A recent decision of the Civilian Board of Contract Appeals (the Board) reminds us that the Government's right to terminate a contract for its convenience is broad, but subject to important limitations. In Sigal Construction Corp., CBCA No. 508, May 13, 2010, 10-1 BCA ¶ 34442, the Board held that the Government breached its contract when it effected a constructive termination "simply to get a better price for performing needed work." The Board's ruling provided the contractor with the rare remedy of recovering anticipatory profits-i.e., the profits it would have earned on the work if it had not been terminated.
The appeal in Sigal involved a General Service Administration (GSA) contract for renovation and improvement work at the Harry S. Truman Building (the Old State Building) in Washington, DC. The contract contained firm fixed unit prices for, among other things, 17 restoration work items. The dispute arose when, following contract award, GSA's project manager wrote to another contractor requesting a cost proposal to perform a portion of the unit price restoration work covered by Sigal's contract. When the other contractor submitted an attractive proposal, GSA suspended Sigal's performance of the relevant portion of the work.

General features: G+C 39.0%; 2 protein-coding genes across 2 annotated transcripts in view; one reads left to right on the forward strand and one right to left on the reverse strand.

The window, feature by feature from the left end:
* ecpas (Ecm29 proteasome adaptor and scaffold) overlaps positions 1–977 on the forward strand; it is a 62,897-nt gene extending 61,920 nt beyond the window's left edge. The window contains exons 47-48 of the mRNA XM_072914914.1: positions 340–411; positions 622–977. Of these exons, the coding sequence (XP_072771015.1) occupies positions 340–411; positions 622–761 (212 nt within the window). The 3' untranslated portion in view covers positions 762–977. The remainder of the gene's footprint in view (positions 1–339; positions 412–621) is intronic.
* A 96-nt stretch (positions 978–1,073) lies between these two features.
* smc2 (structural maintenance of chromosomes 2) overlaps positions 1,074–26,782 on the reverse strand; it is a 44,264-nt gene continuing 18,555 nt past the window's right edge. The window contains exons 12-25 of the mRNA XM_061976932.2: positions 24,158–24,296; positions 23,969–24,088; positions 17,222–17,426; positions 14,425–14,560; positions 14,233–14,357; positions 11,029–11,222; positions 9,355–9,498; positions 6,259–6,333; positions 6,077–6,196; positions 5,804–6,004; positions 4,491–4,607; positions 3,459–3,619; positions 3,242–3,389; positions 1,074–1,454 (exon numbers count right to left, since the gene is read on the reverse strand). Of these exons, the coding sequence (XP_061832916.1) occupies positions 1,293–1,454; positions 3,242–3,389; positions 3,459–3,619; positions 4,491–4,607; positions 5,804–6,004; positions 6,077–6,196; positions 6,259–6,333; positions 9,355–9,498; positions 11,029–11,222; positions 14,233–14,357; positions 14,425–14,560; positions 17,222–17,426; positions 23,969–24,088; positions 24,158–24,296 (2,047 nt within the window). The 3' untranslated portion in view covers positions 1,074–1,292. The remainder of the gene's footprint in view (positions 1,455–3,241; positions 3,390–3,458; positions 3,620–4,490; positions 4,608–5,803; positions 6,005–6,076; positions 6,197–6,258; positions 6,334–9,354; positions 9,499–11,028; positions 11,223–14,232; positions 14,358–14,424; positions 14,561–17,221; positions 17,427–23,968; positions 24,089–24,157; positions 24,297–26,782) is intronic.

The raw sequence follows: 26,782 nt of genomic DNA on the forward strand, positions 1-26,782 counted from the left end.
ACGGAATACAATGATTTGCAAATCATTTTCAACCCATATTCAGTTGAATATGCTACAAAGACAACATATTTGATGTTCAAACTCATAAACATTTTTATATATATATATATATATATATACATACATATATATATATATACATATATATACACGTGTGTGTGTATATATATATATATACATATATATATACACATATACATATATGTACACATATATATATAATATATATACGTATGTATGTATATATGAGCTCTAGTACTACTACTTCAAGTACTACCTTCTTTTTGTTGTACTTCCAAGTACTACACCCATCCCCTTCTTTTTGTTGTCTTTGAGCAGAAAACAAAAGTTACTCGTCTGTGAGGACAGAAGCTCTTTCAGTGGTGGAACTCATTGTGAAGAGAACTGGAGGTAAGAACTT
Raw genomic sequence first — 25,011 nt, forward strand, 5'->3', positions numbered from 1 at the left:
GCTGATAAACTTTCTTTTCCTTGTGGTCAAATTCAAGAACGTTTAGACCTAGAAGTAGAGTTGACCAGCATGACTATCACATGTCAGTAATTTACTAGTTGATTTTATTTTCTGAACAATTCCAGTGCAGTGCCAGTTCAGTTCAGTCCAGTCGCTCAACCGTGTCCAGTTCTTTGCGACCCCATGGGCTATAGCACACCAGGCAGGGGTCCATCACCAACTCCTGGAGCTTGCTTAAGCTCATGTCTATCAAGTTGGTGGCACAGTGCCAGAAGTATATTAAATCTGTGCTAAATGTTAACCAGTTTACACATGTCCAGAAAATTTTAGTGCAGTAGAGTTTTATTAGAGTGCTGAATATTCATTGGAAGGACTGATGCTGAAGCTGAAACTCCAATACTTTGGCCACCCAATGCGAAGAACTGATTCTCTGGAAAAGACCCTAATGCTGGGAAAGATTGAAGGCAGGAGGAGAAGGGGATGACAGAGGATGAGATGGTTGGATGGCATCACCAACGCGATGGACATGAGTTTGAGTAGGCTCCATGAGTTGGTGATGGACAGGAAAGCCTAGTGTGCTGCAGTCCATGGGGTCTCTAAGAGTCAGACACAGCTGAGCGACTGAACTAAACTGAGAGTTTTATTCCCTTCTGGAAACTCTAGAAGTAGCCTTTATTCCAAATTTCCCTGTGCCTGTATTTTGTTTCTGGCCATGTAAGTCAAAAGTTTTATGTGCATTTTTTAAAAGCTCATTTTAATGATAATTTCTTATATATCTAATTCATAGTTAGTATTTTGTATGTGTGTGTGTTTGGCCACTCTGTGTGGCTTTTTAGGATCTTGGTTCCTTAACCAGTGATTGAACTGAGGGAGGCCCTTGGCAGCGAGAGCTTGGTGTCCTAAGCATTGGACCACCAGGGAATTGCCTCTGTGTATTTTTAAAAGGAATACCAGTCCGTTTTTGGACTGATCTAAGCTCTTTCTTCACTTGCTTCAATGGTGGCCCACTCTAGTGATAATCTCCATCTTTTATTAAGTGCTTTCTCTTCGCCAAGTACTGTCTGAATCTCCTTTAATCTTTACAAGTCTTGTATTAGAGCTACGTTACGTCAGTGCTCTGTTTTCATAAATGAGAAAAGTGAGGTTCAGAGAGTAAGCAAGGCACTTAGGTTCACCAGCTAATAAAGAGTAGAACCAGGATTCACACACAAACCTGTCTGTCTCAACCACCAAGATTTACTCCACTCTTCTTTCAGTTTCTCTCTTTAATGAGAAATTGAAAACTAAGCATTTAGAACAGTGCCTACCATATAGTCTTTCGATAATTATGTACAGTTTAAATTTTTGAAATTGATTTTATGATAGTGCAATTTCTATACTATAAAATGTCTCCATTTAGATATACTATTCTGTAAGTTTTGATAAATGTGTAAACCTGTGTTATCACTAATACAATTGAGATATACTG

Sigal submitted a certified claim asserting that GSA had breached the contract by improperly eliminating unit price restoration work. Sigal's claim sought $1,519,803 for the anticipatory profits it lost on the work that GSA precluded it from performing. GSA responded by arguing, first, that the work was never part of the contract, and second, that even if were, the Contracting Officer (CO) properly terminated that portion of the contract for convenience. The Board rejected both of the Government's arguments. With respect to the Government's invocation of its rights to terminate for convenience, the Board relied on the rule set forth in Krygoski Construction Co. v. United States, 94 F.3d 1537, 1541 (Fed. Cir. 1996), that a CO may not terminate for convenience in bad faith, for example, simply to acquire a better bargain from another source. The Board held that GSA had done precisely that, and that its actions therefore amounted to bad faith. Accordingly, the Board held that the agency's constructive termination was a breach of contract, entitling Sigal to recover the profits it would have earned had it been permitted to perform that work.
Courts and Boards employ a "highly deferential standard when reviewing the government's decision to terminate for convenience" and the "case law clearly provides that the government is entitled to considerable latitude in making such a decision to terminate." Custom Printing Co. v. United States, 51 Fed. Cl. 729, 733-734 (2002). Sigal reminds us, however, that this discretion is limited by the duty of good faith and fair dealing, and that there is a remedy where the Government terminates a contract in bad faith simply to get a better price.